38 How do extensions affect HP? Does this change HP’s industry standard server or Itanium processor strategy?Does this change HP’s industry standard server or Itanium processor strategy? No. The ProLiant strategy is validated, and Itanium remains the 64-bit enterprise CPU of choice. No. The ProLiant strategy is validated, and Itanium remains the 64-bit enterprise CPU of choice. Is Integrity and ProLiant positioning a big problem?Is Integrity and ProLiant positioning a big problem? No. Differentiating low-end Integrity and ProLiant products is now an issue. Overlapping capabilities in the 1P to 8P space reduces HP’s ability to differentiate its low-end systems based on CPU count. Customers will choose the product that best fits their needs. No. Differentiating low-end Integrity and ProLiant products is now an issue. Overlapping capabilities in the 1P to 8P space reduces HP’s ability to differentiate its low-end systems based on CPU count. Customers will choose the product that best fits their needs.
39 Itanium impact Will this affect the acceptance of Itanium CPUs? –Slightly, but not to the extent that adoption rates will be impacted in Linux HPTC clusters and the low end market defined by CPU count and OS support. If an 8P system supporting 64-bit Linux or Solaris meets a customer’s needs, Opteron or Nocona is a cost-effective solution. What about the Itanium adoption rates? –They will not meet Intel’s expectations in the near term, as Intel wanted the volume market. The only way Intel can enter this market is by accelerating the frequency and magnitude of its Itanium price cuts. Customers will get faster Itanium systems sooner
40 Itanium distinguishing features Performance through Parallelization –Advantage: Up to 2x performance per clock cycle –Proof point: Best SpecFP Massive On-chip Resources –Advantage Imaging, rich data, voice, encryption –Proof point: Superior Linpack results Business Critical Availability –Advantage: Machine check architecture Inherent protection and security features Shorter pipelines beat the memory latency gap –Advantage: SMP complex workloads: OLTP, data mining Proof point: TPC-C, TPC-H benchmarks
41 64-bit computing becomes pervasive 4p server memory will exceed 1 TB by 2007 Applications are a driving force to 64-bit computing –Real time security - Biometrics, encryption, virus scanning –Huge data warehousing (database and data mining) –Rich data types, complex technical workloads GB 8 GB 16 GB 32 GB 64 GB 128 GB* * future 512 GB* 1 TB*
42 Itanium Processor Itanium2 / McKinley / Madison System Bus 64 bits wide 133MHz/266 MT/s 2.1 GB/s Width 2 bundles per clock 4 integer units 2 load or stores per clock 9 issue ports Caches L1 – 2X16KB - 2 clock latency L2 – 96K – 12 clock latency L3 - 4MB external –20 clk 11.7 GB/s bandwidth Addressing 44 bit physical addressing 50 bit virtual addressing Maximum page size of 256MB System Bus Core 800 MHz L3 Cache BSB System Bus 128 bits wide 200MHz/400 MT/s 6.4 GB/s 50% Increase in Clock Rate Width 2 bundles per clock 6 integer units 2 loads and 2 stores per clock 11 issue ports Caches L1 – 2X16KB - 1 clock latency L2 – 256K – 5 clock latency L3 - 3MB / 6MB – 12 clk 32 GB/s bandwidth Addressing 50 bit physical addressing 64 bit virtual addressing Maximum page size of 4GB Core 1 GHz L3 Cache System Bus Itanium evolution – First 3 Iterations
43 At HP, Itanium and standards rule! HP has the most complete portfolio of any vendor offering Itanium solutions For example: –Hardware –Applications –Migration tools –Assessment services –Online assistance And it’s working: HP Integrity sales are growing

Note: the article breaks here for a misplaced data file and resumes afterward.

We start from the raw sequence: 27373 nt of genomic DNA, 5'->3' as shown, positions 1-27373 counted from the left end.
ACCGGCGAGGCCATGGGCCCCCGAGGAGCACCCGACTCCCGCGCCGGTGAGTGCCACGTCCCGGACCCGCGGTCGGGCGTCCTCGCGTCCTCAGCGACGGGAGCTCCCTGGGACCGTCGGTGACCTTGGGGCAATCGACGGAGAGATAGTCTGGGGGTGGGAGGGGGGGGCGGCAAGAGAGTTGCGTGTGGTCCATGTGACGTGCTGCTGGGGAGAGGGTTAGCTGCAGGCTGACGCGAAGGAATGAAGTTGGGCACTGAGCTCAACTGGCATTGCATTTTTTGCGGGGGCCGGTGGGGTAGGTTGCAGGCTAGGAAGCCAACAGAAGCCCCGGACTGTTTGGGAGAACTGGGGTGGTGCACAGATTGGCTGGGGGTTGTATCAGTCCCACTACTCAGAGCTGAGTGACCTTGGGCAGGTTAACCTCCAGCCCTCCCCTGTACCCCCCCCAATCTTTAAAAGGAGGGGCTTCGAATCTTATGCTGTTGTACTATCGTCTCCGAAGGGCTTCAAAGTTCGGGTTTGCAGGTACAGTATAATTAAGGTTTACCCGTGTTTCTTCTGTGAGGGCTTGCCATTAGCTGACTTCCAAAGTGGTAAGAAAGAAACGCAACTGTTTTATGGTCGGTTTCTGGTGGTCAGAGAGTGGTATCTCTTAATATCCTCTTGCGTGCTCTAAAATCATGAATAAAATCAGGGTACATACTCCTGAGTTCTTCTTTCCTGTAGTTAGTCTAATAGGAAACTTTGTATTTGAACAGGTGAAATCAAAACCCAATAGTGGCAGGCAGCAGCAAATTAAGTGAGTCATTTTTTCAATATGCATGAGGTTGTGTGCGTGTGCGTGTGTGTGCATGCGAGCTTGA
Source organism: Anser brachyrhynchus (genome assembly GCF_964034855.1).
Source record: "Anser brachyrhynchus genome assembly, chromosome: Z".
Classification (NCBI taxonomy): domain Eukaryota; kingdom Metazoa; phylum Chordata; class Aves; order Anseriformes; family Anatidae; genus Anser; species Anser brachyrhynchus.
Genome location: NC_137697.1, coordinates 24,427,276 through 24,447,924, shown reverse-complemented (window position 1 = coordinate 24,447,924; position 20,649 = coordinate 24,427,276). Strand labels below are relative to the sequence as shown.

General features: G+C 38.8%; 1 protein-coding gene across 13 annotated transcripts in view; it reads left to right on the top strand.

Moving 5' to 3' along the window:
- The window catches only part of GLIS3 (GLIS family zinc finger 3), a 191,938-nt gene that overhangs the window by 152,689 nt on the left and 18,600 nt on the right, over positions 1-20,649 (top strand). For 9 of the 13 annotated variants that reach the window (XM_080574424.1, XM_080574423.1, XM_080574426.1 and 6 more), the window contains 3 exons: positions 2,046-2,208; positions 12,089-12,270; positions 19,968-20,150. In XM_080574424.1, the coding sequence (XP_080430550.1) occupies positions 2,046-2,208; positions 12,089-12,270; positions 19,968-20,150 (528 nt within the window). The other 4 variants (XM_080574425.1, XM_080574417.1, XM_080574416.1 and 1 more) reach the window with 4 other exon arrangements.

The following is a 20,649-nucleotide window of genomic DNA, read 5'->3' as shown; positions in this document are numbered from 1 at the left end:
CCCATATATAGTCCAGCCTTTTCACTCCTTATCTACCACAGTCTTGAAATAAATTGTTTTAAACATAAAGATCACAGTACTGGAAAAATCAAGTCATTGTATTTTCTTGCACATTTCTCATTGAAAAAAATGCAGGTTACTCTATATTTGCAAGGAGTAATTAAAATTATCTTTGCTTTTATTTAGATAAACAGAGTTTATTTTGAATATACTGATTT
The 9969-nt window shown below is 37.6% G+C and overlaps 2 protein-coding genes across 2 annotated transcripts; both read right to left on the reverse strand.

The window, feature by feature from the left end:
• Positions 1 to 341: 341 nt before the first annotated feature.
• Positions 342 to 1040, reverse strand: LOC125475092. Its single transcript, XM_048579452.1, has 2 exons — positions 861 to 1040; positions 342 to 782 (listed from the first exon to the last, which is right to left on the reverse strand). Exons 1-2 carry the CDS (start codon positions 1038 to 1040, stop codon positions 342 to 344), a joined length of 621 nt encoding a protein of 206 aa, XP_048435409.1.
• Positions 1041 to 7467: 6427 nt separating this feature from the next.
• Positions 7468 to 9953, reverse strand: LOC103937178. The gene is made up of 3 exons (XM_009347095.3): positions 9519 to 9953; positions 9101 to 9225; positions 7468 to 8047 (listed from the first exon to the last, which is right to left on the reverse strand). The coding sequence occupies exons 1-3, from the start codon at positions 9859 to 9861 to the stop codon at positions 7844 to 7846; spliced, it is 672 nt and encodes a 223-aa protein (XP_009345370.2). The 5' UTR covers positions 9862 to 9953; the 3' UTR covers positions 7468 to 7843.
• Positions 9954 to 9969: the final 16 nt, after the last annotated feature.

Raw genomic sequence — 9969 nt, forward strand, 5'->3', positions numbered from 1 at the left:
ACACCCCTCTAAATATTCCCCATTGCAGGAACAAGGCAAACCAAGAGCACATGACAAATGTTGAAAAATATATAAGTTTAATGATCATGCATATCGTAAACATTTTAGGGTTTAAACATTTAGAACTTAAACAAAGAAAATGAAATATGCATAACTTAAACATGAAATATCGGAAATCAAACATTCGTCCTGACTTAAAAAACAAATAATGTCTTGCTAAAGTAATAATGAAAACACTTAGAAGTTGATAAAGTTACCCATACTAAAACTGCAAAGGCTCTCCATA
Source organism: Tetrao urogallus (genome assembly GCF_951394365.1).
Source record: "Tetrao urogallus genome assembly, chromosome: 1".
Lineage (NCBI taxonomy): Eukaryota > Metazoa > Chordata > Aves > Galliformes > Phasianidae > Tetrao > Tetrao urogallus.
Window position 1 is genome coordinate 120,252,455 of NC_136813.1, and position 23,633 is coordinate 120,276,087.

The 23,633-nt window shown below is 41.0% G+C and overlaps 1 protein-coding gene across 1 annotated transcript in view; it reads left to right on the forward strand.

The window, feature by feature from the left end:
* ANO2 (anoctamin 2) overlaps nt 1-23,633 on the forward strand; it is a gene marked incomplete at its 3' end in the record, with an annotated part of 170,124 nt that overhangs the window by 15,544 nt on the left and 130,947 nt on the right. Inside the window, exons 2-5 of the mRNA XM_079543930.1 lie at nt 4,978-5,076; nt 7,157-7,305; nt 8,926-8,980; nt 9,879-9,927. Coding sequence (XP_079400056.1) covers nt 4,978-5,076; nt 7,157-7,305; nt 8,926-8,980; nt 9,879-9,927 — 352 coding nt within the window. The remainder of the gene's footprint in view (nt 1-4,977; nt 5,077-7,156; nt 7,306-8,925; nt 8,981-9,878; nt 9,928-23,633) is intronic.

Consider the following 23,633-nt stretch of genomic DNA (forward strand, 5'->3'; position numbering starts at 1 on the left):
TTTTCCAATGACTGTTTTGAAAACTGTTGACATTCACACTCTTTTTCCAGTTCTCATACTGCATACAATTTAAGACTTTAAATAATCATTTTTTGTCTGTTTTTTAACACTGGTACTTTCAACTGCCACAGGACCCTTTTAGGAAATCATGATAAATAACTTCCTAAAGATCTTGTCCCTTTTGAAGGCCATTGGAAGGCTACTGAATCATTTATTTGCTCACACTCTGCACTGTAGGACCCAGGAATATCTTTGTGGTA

44 Recent Integrity Announcements 3 November 2003: HP Fleshes Out Integrity Line… New products include… – –Itanium-based HP Integrity rx4640 4P server – –Itanium-based HP Integrity rx7620 8P server – –Itanium-based HP Integrity rx P midrange servers The rx7620 and rx8620 servers feature the Superdome cellular architecture, and thus are “Superdome Juniors.” CPU capacity can be doubled on cellular systems with the new Hondo module.
45 More Recent Announcements Also announced was the cost-reduced HP ProLiant 100 server series, including its first member, the ProLiant 140, then the Opteron-based 145 and 585. And HP addressed the HPTC community with the HP XC6000 cluster, based on Integrity rx2600 systems HP XC3000 cluster is based on HP ProLiant servers. Both clusters support up to 512 nodes Both support high-speed interconnects from Quadrics LTD and Myricom.
46 Even More Recent Announcements A Quintet of dual-CPU Nocona-Inside ProLiants – –The ProLiant DL380 G4, the most popular ProLiant, a 2U rack server two 3.4GHz Nocona CPUs and 1GB of memory. – –The ProLiant DL360 G4, a Intel alternative to the DL145, a 1U server with up to two 3.0 GHz Nocona CPUs and up to 1GB of memory. – –The ProLiant ML370 G4, the next generation of HP’s most expandable DP ProLiant, supports two 3.4GHz Nocona CPUs, and up to 1GB of memory – –The ProLiant ML350 G4, a Nocona-enhanced member of the ProLiant ML-Series that supports two 3.0GHz Xeon Intel EM64T-equipped processors and 512MB of memory. – –The ProLiant BL20p G3, a Nocona server blade with 3.2GHz Xeon Intel EM64T CPUs and 1GB of memory.
47 NSK Users: New Itanium-based HP NSAA Intel Itanium processors and Integrity board sets enable new design that delivers better fault tolerance Individual microprocessors on a four-processor “slice” run as separate CPUs Recovers transparently from multiple hardware or software faults HP Integrity architecture is the foundation for the industry’s leading fault-tolerant solution
48 Why IPF… And Why HP? IPF is the logical RISC successor Intel and HP co-developed Itanium Both firms depend on Itanium Itanium will get annual “speed bumps” HP has the industry’s broadest portfolio of –IPF systems and future IPF systems –Applications –OS support –Customer support So why NOT IPF… and why NOT HP?
49 Q &A on Recent Developments Itanium relegated to high end HP financials Imminent downsizing The “death” of UDC Virtualization with VERITAS TruCluster Impact HP-UX Impact